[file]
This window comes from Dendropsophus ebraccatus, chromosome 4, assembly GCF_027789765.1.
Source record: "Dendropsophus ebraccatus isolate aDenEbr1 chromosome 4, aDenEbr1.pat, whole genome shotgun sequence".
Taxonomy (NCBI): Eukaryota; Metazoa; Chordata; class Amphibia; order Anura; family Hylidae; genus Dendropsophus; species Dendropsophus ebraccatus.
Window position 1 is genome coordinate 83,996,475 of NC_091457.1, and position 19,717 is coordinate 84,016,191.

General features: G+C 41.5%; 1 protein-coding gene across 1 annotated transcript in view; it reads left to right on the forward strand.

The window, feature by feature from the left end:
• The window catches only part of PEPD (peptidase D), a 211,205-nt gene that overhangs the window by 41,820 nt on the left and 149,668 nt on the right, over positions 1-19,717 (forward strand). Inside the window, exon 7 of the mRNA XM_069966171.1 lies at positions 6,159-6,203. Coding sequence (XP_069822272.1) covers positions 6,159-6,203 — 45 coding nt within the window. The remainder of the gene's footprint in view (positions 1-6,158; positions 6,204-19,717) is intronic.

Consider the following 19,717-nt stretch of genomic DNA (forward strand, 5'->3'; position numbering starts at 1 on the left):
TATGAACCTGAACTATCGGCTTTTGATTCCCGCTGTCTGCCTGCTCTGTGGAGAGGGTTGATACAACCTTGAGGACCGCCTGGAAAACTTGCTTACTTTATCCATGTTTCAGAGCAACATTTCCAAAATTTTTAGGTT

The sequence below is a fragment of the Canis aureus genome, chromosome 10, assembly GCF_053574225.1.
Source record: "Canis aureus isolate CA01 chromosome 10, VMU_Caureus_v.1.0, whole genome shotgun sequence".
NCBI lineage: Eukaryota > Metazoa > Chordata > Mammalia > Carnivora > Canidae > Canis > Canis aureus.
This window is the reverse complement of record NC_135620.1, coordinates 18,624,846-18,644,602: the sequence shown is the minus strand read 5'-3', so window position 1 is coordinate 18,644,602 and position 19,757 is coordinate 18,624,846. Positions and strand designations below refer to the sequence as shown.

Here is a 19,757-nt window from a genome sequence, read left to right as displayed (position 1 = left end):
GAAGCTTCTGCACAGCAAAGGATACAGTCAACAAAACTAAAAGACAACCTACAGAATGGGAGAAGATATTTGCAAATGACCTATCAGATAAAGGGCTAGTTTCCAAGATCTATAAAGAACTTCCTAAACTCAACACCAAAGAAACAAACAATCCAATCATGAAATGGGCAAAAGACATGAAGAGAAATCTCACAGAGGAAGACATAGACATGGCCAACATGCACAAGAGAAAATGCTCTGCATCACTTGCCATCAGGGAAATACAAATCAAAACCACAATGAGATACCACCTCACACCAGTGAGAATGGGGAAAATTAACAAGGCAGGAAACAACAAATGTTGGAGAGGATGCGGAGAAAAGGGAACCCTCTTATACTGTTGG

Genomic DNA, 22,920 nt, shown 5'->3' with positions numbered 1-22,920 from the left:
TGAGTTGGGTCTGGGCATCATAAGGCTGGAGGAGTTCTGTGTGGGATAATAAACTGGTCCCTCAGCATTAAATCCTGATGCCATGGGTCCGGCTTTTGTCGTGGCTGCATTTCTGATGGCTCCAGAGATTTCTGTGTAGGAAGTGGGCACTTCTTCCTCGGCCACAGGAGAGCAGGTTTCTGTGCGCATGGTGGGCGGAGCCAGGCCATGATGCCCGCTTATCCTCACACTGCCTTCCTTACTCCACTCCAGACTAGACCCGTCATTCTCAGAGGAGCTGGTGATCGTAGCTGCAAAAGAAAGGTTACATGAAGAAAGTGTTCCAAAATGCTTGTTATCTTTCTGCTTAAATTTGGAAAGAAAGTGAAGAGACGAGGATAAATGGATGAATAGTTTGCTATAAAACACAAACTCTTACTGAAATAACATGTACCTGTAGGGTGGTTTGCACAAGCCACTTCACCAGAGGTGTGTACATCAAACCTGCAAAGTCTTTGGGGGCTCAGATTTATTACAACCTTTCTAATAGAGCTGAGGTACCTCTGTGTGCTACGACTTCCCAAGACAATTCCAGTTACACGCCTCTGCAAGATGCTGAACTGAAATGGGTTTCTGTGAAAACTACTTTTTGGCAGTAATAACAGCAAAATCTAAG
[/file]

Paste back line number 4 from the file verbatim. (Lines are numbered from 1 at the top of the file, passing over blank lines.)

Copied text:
Window position 1 is genome coordinate 83,996,475 of NC_091457.1, and position 19,717 is coordinate 84,016,191.